Will You Have A Say?


Mica Chesshir, Writer and Editor

   I looked around the round wooden table at my district, some of us meeting only six months before. We gave each other reassuring smiles, and I could see the encouragement in the girl’s eyes sitting across from me as I turned my microphone on and began to speak to Senator John Boozman, sitting a few seats down with his hands crossed on his paper, pen in hand.

   Patrick Cook, Madison Stanley, and I first heard about the John Boozman Youth Cabinet at the end of Sophomore year when we, along with other students, were picked to write an essay to apply. That summer, I was thrilled to receive a letter in the mail that told me what to expect as a member of John Boozman’s youth cabinet.

   As October got closer, which was when the first meeting would be, Patrick, Madison, and I were sent three public issues to research. At the first meeting, my district, district number 4, and I would decided which out of the three to write a bill for. The topics to choose from were driverless cars, rural broadband, and internet sales tax.

   I began to research, watch the news, and ask others what they knew and thought about these three topics, and by the time the first meeting came around, I had a solid grasp of the topics.

   At first glance, I didn’t even want to attempt to figure out the last two because I knew nothing about them or how they affected the American people. However, this made me think of how uninformed I was of big decisions that were being made that were affecting me and my family. I realized how important it was for people my age to be knowledgeable on current issues because that way we will be able to make an independent decision when it comes time to vote. Yes, I thought I was all up to date with politics and major controversies, and possibly so, however, it’s not just the presidential elections, notorious scandals, wars, social injustice, and foreign threats that we see on Fox or CNN that affect us. Much closer to home, smaller but equally important topics determine how our communities are run, business is carried out, and how well our quality of life is. These decisions are made regardless, but it is our generation’s choice whether not to have a say in the outcome.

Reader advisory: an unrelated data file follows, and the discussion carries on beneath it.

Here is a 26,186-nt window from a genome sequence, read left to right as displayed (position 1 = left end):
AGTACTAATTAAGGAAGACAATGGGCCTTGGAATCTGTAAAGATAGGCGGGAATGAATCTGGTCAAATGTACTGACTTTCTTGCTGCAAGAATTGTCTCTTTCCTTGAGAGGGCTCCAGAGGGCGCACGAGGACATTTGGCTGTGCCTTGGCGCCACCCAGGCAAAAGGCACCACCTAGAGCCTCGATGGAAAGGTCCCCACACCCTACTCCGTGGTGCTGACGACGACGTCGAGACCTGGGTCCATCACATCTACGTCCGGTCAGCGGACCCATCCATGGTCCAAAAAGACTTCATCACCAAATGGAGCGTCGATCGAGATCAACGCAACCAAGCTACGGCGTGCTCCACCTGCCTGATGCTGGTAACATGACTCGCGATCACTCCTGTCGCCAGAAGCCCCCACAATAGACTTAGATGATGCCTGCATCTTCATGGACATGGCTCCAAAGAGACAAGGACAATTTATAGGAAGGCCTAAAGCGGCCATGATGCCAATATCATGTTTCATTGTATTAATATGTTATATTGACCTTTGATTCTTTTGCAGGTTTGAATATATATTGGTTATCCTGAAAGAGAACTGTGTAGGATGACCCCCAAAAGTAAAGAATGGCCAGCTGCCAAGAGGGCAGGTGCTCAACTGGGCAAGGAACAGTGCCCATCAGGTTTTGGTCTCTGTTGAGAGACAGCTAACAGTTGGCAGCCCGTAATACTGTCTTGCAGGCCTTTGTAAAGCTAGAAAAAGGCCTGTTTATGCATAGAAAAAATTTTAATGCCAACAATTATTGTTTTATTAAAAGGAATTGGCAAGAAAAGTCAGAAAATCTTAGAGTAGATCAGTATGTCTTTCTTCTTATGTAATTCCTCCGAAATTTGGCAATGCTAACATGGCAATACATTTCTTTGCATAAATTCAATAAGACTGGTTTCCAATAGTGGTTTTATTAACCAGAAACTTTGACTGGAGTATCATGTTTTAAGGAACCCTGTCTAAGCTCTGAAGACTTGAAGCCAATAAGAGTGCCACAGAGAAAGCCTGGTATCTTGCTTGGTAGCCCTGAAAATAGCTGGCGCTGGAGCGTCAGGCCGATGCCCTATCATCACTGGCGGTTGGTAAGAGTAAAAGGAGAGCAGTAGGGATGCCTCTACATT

After our first meeting, my district chose to propose a bill pertaining to internet sales tax and how this would first, affect small businesses in our communities, and second, bring needed funding to states. My district met three times before discussing our bill with the Senator where he considered our ideas.

   The whole experience was a great opportunity to make new connections and learn at the same time. It was fun to work with students in different towns across the state, each passionate about what is being done in Washington to help us back at home here in the great state of Arkansas.

   When asked about his experience on the youth cabinet, Patrick said that it helped him “understand more about political science”. Also, Patrick is now thinking of minoring in Political Science “to better understand the world around me.” Now, this does not mean that to be on the youth cabinet, one must be interested in having a future in politics, but rather that this whole experience will encourage one to have a bigger part in the community. This can be supported by what Madison said about her time at the youth cabinet: “It is an amazing opportunity for students who want to get more involved in their local community because the knowledge that you gain about national matters can also affect small cities and towns. Madison continued by saying that she liked, “getting to experience other’s opinions and ideas, as well as meeting and making bonds with people my age from across the state.”

   I would absolutely encourage upcoming juniors to apply for this eye-opening learning experience. If you’re interested, talk with your English teacher or counselor.